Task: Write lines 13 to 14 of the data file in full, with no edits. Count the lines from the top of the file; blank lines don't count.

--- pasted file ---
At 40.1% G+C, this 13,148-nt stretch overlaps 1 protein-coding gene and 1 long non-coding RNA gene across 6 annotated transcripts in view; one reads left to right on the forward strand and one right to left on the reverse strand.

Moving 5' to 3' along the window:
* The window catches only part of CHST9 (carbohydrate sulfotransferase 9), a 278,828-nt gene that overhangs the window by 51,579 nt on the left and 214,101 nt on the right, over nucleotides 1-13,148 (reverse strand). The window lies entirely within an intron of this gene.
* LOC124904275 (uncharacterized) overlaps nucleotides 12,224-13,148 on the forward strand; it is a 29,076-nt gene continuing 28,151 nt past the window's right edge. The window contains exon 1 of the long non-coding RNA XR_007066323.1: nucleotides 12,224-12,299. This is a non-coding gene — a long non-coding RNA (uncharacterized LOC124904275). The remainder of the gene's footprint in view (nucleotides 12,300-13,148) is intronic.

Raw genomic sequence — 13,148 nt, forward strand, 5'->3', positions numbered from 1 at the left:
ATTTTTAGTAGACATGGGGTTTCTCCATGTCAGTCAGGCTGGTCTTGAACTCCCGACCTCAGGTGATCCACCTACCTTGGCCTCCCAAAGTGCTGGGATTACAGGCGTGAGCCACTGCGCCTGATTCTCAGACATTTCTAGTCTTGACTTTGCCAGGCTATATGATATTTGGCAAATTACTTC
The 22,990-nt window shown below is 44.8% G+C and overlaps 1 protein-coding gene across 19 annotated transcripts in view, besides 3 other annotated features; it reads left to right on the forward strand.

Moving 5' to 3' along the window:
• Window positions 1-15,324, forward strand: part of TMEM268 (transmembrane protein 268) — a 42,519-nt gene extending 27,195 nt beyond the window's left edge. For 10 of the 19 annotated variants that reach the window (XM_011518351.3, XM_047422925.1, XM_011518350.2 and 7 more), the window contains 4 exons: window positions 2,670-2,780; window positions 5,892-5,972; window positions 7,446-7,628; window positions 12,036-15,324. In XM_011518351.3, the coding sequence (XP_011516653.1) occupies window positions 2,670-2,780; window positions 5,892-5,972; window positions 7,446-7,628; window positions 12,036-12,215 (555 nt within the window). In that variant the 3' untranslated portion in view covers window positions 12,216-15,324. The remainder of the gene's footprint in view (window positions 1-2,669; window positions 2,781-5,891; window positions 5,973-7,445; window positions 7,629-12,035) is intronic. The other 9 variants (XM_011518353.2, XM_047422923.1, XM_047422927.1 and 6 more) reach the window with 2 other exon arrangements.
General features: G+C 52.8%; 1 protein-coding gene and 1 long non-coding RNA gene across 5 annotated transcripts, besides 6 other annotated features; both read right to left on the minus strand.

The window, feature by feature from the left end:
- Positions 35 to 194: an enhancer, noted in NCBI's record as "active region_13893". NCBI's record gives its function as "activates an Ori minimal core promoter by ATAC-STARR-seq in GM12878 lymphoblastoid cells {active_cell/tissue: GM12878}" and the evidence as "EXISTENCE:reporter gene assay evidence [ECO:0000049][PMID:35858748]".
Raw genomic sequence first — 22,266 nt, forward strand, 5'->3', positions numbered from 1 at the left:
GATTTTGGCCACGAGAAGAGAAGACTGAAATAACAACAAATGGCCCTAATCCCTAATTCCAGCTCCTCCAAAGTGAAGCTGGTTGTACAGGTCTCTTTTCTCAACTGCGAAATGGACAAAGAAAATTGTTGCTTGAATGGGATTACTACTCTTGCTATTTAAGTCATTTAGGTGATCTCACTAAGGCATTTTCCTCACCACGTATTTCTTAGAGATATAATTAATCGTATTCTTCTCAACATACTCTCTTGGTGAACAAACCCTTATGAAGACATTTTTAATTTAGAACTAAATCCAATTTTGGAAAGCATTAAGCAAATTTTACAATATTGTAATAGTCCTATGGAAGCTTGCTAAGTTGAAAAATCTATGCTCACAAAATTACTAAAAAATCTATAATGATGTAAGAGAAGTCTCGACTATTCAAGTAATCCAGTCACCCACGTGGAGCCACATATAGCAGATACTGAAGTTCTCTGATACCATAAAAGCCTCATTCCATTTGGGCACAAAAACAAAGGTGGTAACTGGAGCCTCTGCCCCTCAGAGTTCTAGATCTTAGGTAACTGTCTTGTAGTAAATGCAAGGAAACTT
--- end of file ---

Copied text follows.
Raw genomic sequence first — 22,266 nt, forward strand, 5'->3', positions numbered from 1 at the left:
GATTTTGGCCACGAGAAGAGAAGACTGAAATAACAACAAATGGCCCTAATCCCTAATTCCAGCTCCTCCAAAGTGAAGCTGGTTGTACAGGTCTCTTTTCTCAACTGCGAAATGGACAAAGAAAATTGTTGCTTGAATGGGATTACTACTCTTGCTATTTAAGTCATTTAGGTGATCTCACTAAGGCATTTTCCTCACCACGTATTTCTTAGAGATATAATTAATCGTATTCTTCTCAACATACTCTCTTGGTGAACAAACCCTTATGAAGACATTTTTAATTTAGAACTAAATCCAATTTTGGAAAGCATTAAGCAAATTTTACAATATTGTAATAGTCCTATGGAAGCTTGCTAAGTTGAAAAATCTATGCTCACAAAATTACTAAAAAATCTATAATGATGTAAGAGAAGTCTCGACTATTCAAGTAATCCAGTCACCCACGTGGAGCCACATATAGCAGATACTGAAGTTCTCTGATACCATAAAAGCCTCATTCCATTTGGGCACAAAAACAAAGGTGGTAACTGGAGCCTCTGCCCCTCAGAGTTCTAGATCTTAGGTAACTGTCTTGTAGTAAATGCAAGGAAACTT